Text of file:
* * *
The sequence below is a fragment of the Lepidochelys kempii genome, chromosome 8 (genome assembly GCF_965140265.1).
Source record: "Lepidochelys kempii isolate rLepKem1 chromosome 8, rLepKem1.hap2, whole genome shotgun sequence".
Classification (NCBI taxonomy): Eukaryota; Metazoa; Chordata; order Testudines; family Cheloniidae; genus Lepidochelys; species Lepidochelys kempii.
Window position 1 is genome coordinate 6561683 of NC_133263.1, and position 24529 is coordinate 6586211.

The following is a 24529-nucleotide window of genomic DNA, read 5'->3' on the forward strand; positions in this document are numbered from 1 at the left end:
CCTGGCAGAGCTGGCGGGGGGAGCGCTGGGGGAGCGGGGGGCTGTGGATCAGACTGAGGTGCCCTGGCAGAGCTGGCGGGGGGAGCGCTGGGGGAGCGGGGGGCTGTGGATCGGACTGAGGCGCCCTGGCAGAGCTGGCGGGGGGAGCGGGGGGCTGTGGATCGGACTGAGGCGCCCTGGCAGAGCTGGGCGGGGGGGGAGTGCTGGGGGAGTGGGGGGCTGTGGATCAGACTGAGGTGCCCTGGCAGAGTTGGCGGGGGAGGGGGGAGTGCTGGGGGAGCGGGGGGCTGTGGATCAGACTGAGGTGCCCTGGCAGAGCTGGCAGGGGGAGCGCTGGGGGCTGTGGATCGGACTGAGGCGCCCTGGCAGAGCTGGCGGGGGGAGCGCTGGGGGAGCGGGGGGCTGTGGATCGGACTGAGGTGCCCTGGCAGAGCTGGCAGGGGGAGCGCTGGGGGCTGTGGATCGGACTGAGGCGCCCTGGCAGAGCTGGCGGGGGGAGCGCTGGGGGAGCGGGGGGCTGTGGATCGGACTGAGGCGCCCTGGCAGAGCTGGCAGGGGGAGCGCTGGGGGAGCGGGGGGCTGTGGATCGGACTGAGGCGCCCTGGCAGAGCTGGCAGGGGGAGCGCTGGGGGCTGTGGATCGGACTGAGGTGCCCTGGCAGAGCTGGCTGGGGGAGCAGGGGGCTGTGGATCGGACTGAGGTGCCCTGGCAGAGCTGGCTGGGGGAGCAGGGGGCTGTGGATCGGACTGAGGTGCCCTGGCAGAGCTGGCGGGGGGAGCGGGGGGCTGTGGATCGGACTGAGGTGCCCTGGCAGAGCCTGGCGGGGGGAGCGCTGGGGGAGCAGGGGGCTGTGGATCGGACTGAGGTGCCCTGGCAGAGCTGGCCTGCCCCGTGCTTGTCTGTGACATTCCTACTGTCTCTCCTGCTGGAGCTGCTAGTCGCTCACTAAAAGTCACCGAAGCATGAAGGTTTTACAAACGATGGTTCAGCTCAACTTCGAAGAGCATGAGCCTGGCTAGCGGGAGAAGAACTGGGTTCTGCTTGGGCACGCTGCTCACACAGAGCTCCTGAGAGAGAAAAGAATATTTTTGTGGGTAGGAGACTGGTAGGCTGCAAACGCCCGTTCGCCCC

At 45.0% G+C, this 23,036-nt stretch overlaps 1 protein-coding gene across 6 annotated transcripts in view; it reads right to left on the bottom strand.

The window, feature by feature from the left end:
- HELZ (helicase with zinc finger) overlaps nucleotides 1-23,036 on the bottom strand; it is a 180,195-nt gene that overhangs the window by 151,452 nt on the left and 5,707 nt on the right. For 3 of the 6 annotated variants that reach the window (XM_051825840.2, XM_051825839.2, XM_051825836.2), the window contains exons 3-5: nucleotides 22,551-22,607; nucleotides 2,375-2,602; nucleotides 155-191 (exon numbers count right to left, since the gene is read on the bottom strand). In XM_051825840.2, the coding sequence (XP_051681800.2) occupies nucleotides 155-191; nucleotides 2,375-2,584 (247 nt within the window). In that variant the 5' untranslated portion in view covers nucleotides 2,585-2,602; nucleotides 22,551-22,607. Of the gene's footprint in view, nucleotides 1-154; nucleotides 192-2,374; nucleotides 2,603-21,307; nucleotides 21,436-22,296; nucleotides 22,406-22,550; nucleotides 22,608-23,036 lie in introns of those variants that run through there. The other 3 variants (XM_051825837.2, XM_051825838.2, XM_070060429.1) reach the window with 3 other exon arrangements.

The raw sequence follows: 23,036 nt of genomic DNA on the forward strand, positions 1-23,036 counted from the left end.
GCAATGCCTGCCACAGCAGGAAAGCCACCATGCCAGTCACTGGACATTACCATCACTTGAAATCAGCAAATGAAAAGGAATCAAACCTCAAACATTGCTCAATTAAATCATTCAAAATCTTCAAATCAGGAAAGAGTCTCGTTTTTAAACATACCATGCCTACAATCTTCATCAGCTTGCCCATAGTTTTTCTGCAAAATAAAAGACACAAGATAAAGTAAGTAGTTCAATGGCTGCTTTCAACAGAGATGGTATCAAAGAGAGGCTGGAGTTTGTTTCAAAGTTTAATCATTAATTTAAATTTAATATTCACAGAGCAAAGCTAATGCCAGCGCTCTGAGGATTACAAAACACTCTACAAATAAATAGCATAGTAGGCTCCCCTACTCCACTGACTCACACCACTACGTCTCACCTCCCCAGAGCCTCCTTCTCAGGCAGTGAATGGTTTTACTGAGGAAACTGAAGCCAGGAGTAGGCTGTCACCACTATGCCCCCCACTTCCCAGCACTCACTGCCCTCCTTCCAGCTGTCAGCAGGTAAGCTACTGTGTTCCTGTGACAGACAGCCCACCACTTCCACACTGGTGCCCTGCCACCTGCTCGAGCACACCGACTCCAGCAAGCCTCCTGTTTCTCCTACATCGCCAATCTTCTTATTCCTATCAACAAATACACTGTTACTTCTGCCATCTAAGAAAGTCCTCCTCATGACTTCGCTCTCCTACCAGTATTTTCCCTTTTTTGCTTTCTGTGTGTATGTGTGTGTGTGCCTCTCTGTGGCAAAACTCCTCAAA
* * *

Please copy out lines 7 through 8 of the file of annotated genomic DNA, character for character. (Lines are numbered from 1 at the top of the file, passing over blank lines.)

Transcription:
At 45.0% G+C, this 23,036-nt stretch overlaps 1 protein-coding gene across 6 annotated transcripts in view; it reads right to left on the bottom strand.

The window, feature by feature from the left end: